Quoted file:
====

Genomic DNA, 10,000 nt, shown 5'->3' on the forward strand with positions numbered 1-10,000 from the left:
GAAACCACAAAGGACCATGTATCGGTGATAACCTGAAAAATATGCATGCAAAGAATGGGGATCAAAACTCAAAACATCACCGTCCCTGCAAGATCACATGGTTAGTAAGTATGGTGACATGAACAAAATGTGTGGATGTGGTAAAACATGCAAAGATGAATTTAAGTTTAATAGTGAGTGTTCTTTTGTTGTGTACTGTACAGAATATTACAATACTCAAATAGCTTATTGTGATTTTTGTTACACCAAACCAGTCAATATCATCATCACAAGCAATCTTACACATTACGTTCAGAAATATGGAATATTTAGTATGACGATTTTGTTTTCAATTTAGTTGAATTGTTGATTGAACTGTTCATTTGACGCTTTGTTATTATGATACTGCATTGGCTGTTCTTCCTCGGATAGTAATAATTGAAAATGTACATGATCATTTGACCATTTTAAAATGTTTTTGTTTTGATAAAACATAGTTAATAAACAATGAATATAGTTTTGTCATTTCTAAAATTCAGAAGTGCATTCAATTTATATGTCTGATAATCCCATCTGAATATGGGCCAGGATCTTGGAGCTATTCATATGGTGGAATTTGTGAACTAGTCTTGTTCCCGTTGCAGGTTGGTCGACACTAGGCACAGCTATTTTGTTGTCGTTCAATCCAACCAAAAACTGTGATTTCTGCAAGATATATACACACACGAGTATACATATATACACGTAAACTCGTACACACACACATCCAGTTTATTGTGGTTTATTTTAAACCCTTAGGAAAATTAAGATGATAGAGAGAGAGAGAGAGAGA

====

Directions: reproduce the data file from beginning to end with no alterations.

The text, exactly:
Genomic DNA, 10,000 nt, shown 5'->3' on the forward strand with positions numbered 1-10,000 from the left:
GAAACCACAAAGGACCATGTATCGGTGATAACCTGAAAAATATGCATGCAAAGAATGGGGATCAAAACTCAAAACATCACCGTCCCTGCAAGATCACATGGTTAGTAAGTATGGTGACATGAACAAAATGTGTGGATGTGGTAAAACATGCAAAGATGAATTTAAGTTTAATAGTGAGTGTTCTTTTGTTGTGTACTGTACAGAATATTACAATACTCAAATAGCTTATTGTGATTTTTGTTACACCAAACCAGTCAATATCATCATCACAAGCAATCTTACACATTACGTTCAGAAATATGGAATATTTAGTATGACGATTTTGTTTTCAATTTAGTTGAATTGTTGATTGAACTGTTCATTTGACGCTTTGTTATTATGATACTGCATTGGCTGTTCTTCCTCGGATAGTAATAATTGAAAATGTACATGATCATTTGACCATTTTAAAATGTTTTTGTTTTGATAAAACATAGTTAATAAACAATGAATATAGTTTTGTCATTTCTAAAATTCAGAAGTGCATTCAATTTATATGTCTGATAATCCCATCTGAATATGGGCCAGGATCTTGGAGCTATTCATATGGTGGAATTTGTGAACTAGTCTTGTTCCCGTTGCAGGTTGGTCGACACTAGGCACAGCTATTTTGTTGTCGTTCAATCCAACCAAAAACTGTGATTTCTGCAAGATATATACACACACGAGTATACATATATACACGTAAACTCGTACACACACACATCCAGTTTATTGTGGTTTATTTTAAACCCTTAGGAAAATTAAGATGATAGAGAGAGAGAGAGAGAGA